Lavin brings his new team into UCLA
A week or so after being fired by UCLA in 2003, Steve Lavin got together with successor Ben Howland over margaritas.
''Mine were virgin and I'm sure Ben's were as well,'' Lavin said. ''We talked about the lay of the land at UCLA. He wanted my perspective on things.''
Lavin surely had a lot to say.
Now he's returning to UCLA for the first time as an opposing coach, leading St. John's (13-8) against the Bruins (15-7) on Saturday in a nationally televised matchup of teams from the country's two biggest media markets that begins at 10 a.m. PST.
''As we get closer to taking that bus ride from our hotel, the surreal aspect will hit me,'' Lavin said after arriving in Los Angeles.
He and Howland have known each other since Lavin's days as the No. 3 assistant under Jim Harrick at UCLA.
When Harrick was fired a week before the season began in November 1996, and 19 months after the Bruins won their 11th national championship, Lavin fell into the top job, going from unproven understudy to running one of the most storied programs in college basketball at the tender age of 32.
Lavin went 145-78 during seven years in Westwood and took the Bruins to the final 16 of the NCAA tournament five times in six years, a feat matched only by Duke coach Mike Krzyzewski.
His teams won at least 20 games every season except his last in 2002-03, when their 10-19 record marked the school's first losing season in 55 years.
Under Lavin, the Bruins were known for being unpredictable and unable to close out games against inferior opponents despite a roster of future NBA players that included Baron Davis, Matt Barnes, Earl Watson and Jason Kapono.
For all the electrifying victories during the Lavin era, including four upsets of No. 1-ranked teams, there were losses to Ball State, Cal State Northridge, Detroit Mercy, Northern Arizona, Pepperdine and Tulsa.
In Lavin's final season, attendance at Pauley Pavilion plummeted to its lowest in 10 years. At times, the Bruins were booed off their home floor, and fans wore T-shirts that said ''Lose Lavin'' and ''Fire Lavin Immediately.''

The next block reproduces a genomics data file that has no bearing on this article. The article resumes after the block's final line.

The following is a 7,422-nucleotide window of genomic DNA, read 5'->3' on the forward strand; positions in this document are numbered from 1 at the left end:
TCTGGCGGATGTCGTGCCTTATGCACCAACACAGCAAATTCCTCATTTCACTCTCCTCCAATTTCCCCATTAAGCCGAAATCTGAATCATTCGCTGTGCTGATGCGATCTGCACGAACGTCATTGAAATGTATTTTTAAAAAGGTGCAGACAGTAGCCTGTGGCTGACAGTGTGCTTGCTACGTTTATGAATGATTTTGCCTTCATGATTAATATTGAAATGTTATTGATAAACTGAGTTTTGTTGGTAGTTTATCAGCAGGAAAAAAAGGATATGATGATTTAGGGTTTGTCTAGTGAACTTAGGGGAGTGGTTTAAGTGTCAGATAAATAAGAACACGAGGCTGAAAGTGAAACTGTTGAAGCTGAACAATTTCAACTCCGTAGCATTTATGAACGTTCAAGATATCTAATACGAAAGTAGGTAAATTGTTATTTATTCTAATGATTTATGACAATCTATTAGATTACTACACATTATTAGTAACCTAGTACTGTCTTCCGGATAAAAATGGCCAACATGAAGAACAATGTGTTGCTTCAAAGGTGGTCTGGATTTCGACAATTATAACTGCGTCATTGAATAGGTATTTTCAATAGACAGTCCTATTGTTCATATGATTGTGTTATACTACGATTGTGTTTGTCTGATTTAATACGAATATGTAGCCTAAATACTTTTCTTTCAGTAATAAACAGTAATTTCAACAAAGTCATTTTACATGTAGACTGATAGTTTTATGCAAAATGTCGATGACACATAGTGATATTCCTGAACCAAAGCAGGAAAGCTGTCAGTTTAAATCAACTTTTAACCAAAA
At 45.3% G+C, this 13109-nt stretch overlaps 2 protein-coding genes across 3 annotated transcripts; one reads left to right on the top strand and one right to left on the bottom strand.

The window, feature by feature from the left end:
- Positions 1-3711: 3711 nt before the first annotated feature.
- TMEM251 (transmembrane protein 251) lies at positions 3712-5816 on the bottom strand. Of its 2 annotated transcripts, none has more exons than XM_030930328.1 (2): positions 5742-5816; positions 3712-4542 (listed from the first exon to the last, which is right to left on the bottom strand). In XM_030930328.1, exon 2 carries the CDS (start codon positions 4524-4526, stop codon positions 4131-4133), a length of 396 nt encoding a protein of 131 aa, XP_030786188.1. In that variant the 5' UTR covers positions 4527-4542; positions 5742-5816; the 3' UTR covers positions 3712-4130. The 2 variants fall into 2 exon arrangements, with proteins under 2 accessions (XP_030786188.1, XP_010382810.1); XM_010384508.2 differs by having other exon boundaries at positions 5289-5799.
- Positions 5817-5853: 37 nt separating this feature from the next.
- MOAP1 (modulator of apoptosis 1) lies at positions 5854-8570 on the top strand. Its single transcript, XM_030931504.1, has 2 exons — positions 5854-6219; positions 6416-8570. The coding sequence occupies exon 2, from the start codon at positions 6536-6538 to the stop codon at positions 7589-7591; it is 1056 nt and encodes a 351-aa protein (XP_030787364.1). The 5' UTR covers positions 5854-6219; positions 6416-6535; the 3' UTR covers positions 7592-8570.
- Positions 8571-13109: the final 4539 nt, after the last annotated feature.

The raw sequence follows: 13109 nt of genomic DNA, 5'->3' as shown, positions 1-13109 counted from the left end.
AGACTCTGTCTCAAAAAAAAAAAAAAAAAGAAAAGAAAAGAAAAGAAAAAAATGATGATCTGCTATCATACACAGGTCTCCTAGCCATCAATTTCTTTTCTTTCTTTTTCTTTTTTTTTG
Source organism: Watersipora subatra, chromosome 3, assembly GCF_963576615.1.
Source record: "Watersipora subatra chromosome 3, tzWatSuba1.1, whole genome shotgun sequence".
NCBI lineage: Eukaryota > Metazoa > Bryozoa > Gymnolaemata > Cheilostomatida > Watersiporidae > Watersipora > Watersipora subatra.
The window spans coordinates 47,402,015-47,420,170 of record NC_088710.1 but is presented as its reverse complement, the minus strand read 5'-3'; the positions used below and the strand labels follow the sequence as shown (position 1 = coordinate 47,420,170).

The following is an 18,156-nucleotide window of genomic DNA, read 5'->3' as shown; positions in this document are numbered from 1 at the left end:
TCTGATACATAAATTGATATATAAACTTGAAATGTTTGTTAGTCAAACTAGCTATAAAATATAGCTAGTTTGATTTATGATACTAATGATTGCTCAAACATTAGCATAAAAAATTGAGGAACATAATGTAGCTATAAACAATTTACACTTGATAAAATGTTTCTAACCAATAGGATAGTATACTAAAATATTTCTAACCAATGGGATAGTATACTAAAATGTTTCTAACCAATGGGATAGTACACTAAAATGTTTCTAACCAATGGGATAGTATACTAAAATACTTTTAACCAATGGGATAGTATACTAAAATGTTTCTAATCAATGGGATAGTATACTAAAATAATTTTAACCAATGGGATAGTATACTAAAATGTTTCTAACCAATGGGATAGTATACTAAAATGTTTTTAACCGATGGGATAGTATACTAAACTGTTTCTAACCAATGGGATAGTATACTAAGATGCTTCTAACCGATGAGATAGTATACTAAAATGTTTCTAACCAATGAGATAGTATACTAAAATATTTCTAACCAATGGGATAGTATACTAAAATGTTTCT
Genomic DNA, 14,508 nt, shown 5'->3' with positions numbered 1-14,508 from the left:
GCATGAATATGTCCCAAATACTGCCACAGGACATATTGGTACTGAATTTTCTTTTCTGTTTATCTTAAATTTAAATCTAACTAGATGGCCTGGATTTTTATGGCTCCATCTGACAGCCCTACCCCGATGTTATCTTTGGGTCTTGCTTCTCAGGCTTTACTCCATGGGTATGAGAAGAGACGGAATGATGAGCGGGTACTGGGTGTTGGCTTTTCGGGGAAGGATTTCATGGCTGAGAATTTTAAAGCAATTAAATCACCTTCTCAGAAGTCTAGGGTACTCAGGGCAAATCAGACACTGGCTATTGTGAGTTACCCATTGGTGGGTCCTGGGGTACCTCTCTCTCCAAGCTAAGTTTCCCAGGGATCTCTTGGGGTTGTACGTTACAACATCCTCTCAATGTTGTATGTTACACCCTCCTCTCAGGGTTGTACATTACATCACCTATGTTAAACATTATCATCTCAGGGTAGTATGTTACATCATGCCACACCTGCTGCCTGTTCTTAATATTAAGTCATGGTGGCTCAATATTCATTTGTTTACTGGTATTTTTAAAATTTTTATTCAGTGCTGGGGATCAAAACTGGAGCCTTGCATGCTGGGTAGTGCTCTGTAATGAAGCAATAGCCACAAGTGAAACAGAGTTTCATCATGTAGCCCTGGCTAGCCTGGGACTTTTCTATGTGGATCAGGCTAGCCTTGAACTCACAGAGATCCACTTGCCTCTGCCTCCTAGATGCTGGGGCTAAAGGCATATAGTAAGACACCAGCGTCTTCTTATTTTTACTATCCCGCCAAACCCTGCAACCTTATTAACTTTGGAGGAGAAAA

''Anything less than a Final Four or a national title at UCLA is a failure and I understand that,'' Lavin said. ''I'm just grateful I was able to be the head coach.''
Nearly eight years have passed since he was shown the door, likely long enough for the school's aging fan base to have forgiven the man credited with having great hair and criticized for not knowing his Xs and Os.
Lavin knew being denounced and second-guessed came with the territory at a school where the late John Wooden's shadow forever looms large over the basketball program.
What bothers him to this day are people who insinuate that he doesn't deserve what he calls ''this magic carpet ride in basketball that I've had.''
''They want you to apologize or feel guilty for having some wonderful opportunities over the last 23 years,'' Lavin said, ticking off his time as a Purdue graduate assistant, his 12 years at UCLA, his broadcasting gig and now his return to the bench.
''At times that takes you aback,'' he said. ''I've been grateful and thankful.''
After his firing, he went on to broadcast games for ESPN, returning periodically to work in the building where his heavily jelled hair was once a fixture on the sideline.
''Walking into Pauley, I've always felt right at home,'' Lavin said. ''I'm not sure I've ever been in the opposing locker room.''
The closest he's come is using a restroom during broadcasting gigs that is located on the same east side of the arena as the visitor's locker room. Both are on the opposite end of the building from the Bruins' locker room.
Lavin said UCLA has been generous in helping procure extra tickets for family, friends and former players he expects to attend.
''I would hope and I would think he's going to get a very warm reception,'' Howland said.
Recalling the creativity of UCLA's student section, Lavin expects the reaction ''will be clever or witty in terms of the signs, spirited, and obviously supporting the home team.''
Howland knows what it's like to go up against a former employer and friend. The Bruins played Pittsburgh in the 2007 NCAA tournament, giving Howland a victory over former assistant Jaime Dixon, who got the top job after he headed west.
''It wasn't fun,'' Howland said. ''I love Jaime so that was a hard thing.''
The Bruins last played St. John's in 2003-04, Howland's first season after replacing Lavin. They lost to the Red Storm 71-55, a defeat similar to their 80-65 loss the previous season under Lavin.
Howland said the latest home-and-home series was already in the works before Lavin was hired at St. John's last March.
Lavin's biggest win in his first season in New York came last week, when the senior-dominated Red Storm upset then-No. 3 Duke 93-78. They also have wins over then-13th-ranked Georgetown and then-No. 9 Notre Dame. They're 3-5 in their last eight games, but followed up the Duke win by edging Rutgers 58-56.
UCLA's best win came against then-No. 16 BYU in December, two weeks after the Bruins lost 77-76 at then-No. 4 Kansas. The young Bruins, who have no seniors, have won six of their last seven, including two straight.
Lavin brings with him former Purdue coach Gene Keady, whom he hired as a special assistant-adviser, and assistant Rico Hines, the first recruit he signed at UCLA.
Now 46, Lavin is married to an actress and he wears less hair gel.
''Part of that is Obama-inspired, trying to do my part with the environment,'' he said, his sense of humor always intact.